You don't need us to tell you.
In the last year, more craft breweries have opened or announced plans to open here than the number of PBR cans in a hipster's recycling bin.
Just recently, the granddaddy of local suds, Legend Brewing Co., marked 19 years in the business and kicked off a yearlong 20th anniversary celebration. While Legend may have paved the way, demand for craft beer in Richmond has grown steadily in the past decade, as in the rest of the country. And lately it's intensified.
The growth has been helped by legislation making it easier for Virginia brewers to get on their feet. Before the General Assembly changed the rules last year, brewers could only serve pints if they operated a restaurant on the premises. Now brewers are like wineries: They're able to sell beer as they please, opening another stream of revenue in a field with high overhead — though it's also created some competition between them and the restaurants and pubs that must operate under a wider array of rules and regulations.
The variety and depth of craft beer, and its availability, has grown exponentially. Once limited to specialty stores and a few local tap houses, craft beer is everywhere. Locally owned restaurants such as the Savory Grain and Saison have made craft beer as much a point of visiting as the food.
Craft beer enthusiast Mimi Bishop saw the recent surge coming. "In 2009, when so many businesses and families were devastated by a failing economy, I read an article that craft beer was the only American manufactured product that was enjoying double-digit growth," she says. "I realized that we were on the verge of something huge."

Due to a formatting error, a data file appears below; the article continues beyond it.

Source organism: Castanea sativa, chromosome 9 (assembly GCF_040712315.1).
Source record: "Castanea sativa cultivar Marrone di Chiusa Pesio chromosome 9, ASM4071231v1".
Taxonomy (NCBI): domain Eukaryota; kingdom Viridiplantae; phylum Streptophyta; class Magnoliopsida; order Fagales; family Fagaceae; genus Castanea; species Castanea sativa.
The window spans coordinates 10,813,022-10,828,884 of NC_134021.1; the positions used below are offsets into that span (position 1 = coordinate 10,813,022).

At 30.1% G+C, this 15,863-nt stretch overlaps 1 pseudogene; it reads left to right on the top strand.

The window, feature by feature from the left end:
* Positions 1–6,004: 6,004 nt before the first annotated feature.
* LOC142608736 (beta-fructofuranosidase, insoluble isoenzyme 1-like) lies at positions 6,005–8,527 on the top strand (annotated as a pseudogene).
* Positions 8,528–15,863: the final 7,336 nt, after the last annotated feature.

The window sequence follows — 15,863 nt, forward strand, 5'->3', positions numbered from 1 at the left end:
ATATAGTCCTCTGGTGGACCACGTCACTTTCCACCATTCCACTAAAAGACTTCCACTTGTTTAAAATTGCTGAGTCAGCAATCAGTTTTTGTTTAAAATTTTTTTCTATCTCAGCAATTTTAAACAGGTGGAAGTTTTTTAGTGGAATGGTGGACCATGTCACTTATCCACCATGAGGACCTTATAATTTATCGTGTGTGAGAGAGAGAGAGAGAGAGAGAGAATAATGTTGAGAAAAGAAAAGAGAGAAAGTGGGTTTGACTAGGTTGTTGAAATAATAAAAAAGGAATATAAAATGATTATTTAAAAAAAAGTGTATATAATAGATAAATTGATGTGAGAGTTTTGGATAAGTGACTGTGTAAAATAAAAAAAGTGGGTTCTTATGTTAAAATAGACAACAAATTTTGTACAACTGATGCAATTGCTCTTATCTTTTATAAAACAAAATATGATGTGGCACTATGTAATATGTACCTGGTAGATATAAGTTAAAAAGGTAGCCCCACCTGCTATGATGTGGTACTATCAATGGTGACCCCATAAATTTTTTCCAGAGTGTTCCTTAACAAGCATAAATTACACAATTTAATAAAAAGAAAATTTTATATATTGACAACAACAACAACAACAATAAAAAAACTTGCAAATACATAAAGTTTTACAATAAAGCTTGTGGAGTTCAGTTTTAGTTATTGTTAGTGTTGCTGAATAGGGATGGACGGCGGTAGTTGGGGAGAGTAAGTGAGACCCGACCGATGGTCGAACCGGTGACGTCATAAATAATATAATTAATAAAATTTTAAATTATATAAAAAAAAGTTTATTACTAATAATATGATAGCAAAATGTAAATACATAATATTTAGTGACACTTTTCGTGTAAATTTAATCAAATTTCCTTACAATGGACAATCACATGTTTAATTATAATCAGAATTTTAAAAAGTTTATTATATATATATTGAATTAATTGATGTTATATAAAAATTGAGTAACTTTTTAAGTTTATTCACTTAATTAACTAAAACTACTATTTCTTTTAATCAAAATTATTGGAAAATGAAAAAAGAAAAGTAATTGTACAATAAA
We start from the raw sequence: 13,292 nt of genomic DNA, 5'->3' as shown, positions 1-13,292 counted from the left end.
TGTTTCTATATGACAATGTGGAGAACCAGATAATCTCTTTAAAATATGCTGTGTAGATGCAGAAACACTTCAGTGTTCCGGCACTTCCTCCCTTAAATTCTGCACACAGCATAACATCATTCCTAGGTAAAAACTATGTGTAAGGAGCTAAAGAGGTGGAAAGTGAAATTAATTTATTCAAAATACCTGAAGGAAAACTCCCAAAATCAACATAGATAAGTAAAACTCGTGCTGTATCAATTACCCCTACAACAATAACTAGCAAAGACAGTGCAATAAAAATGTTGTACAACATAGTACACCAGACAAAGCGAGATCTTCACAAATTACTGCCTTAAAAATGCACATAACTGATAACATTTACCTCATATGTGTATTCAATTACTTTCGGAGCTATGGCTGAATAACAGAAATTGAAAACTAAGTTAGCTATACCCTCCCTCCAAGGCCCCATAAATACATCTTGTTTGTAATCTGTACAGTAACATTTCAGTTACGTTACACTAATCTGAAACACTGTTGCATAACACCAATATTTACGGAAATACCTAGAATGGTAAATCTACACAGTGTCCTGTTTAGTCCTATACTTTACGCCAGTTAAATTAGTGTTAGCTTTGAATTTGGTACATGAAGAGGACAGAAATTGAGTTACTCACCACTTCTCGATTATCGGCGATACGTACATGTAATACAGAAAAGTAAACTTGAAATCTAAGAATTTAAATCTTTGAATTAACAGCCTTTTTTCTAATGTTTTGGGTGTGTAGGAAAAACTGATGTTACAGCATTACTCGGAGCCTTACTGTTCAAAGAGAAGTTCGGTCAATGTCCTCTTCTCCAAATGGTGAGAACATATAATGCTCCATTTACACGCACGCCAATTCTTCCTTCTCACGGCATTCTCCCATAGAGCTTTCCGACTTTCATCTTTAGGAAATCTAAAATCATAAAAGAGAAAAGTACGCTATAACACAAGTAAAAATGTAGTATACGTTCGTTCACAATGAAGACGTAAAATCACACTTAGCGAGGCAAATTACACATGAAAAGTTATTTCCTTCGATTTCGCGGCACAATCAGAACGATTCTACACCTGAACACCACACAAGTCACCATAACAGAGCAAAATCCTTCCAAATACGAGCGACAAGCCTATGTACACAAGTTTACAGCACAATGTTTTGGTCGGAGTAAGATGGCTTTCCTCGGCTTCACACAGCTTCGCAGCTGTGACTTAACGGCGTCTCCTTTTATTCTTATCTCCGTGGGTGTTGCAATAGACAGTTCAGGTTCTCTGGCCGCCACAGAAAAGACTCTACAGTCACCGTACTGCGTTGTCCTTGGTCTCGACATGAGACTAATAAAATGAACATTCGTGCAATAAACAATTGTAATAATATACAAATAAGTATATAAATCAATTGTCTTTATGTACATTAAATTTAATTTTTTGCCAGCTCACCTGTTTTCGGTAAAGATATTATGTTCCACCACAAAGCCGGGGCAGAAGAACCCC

Recognizing the economic effects, the General Assembly passed another bill last year, declaring August as Virginia Craft Beer Month.
"We saw our tap share for local beer in Richmond go up 40 percent [that month]," says Jacob Brunow, head of the craft and import department for Brown Distributing. "What was really cool is that it didn't decrease at the end of the month."
National beer-heavy restaurant chains also have caught wind of Richmond's growing craft palate. Mellow Mushroom and American Tap Room have plans to open shop here, and Yard House and World of Beer are rumored to be on their way.
"That's like having four different Capital Ale Houses decide that they want to open up in Richmond," Brunow says.
In the last year, at least eight new breweries and a cidery have either opened or announced plans to open in the Richmond area. Though craft beer makes up only 6 percent of local beer sales, Brunow says, he doesn't see why that figure can't grow. In some areas of the country, craft beer makes up as much as 25 percent of beer sales.
Next month, Old Dominion Mobile Canning will open up shop, allowing brewers to can their beer on-site. With the overwhelming majority of beer sold in stores, it's a significant addition to the local scene. Brunow says he's also heard that some brewers have plans to open small, cafe-style operations where patrons can drink pints and carry beer home in growlers. Will the city cooperateg on zoning issues? If so, the Scott's Addition area near the Diamond may become a sort of brewing magnet. That could create a draw for beer tourists and enthusiasts unable to get the carbonated goodness outside of the city.